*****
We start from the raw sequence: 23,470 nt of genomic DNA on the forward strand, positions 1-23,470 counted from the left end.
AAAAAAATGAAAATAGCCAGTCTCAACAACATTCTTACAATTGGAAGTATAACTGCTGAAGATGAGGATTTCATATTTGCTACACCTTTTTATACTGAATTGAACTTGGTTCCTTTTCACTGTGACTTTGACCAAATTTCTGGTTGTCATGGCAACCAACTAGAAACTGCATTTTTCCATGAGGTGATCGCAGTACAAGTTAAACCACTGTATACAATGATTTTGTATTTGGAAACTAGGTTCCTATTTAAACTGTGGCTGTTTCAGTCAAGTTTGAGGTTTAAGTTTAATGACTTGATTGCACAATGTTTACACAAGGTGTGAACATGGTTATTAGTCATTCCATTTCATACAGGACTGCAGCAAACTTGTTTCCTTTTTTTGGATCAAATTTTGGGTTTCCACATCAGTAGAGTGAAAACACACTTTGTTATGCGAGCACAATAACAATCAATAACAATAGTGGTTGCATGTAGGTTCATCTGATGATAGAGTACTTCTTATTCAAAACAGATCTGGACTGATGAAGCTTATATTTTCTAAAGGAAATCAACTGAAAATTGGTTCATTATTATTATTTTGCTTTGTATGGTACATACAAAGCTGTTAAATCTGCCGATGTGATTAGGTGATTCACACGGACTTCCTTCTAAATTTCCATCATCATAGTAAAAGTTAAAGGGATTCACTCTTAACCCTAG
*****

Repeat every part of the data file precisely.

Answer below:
We start from the raw sequence: 23,470 nt of genomic DNA on the forward strand, positions 1-23,470 counted from the left end.
AAAAAAATGAAAATAGCCAGTCTCAACAACATTCTTACAATTGGAAGTATAACTGCTGAAGATGAGGATTTCATATTTGCTACACCTTTTTATACTGAATTGAACTTGGTTCCTTTTCACTGTGACTTTGACCAAATTTCTGGTTGTCATGGCAACCAACTAGAAACTGCATTTTTCCATGAGGTGATCGCAGTACAAGTTAAACCACTGTATACAATGATTTTGTATTTGGAAACTAGGTTCCTATTTAAACTGTGGCTGTTTCAGTCAAGTTTGAGGTTTAAGTTTAATGACTTGATTGCACAATGTTTACACAAGGTGTGAACATGGTTATTAGTCATTCCATTTCATACAGGACTGCAGCAAACTTGTTTCCTTTTTTTGGATCAAATTTTGGGTTTCCACATCAGTAGAGTGAAAACACACTTTGTTATGCGAGCACAATAACAATCAATAACAATAGTGGTTGCATGTAGGTTCATCTGATGATAGAGTACTTCTTATTCAAAACAGATCTGGACTGATGAAGCTTATATTTTCTAAAGGAAATCAACTGAAAATTGGTTCATTATTATTATTTTGCTTTGTATGGTACATACAAAGCTGTTAAATCTGCCGATGTGATTAGGTGATTCACACGGACTTCCTTCTAAATTTCCATCATCATAGTAAAAGTTAAAGGGATTCACTCTTAACCCTAG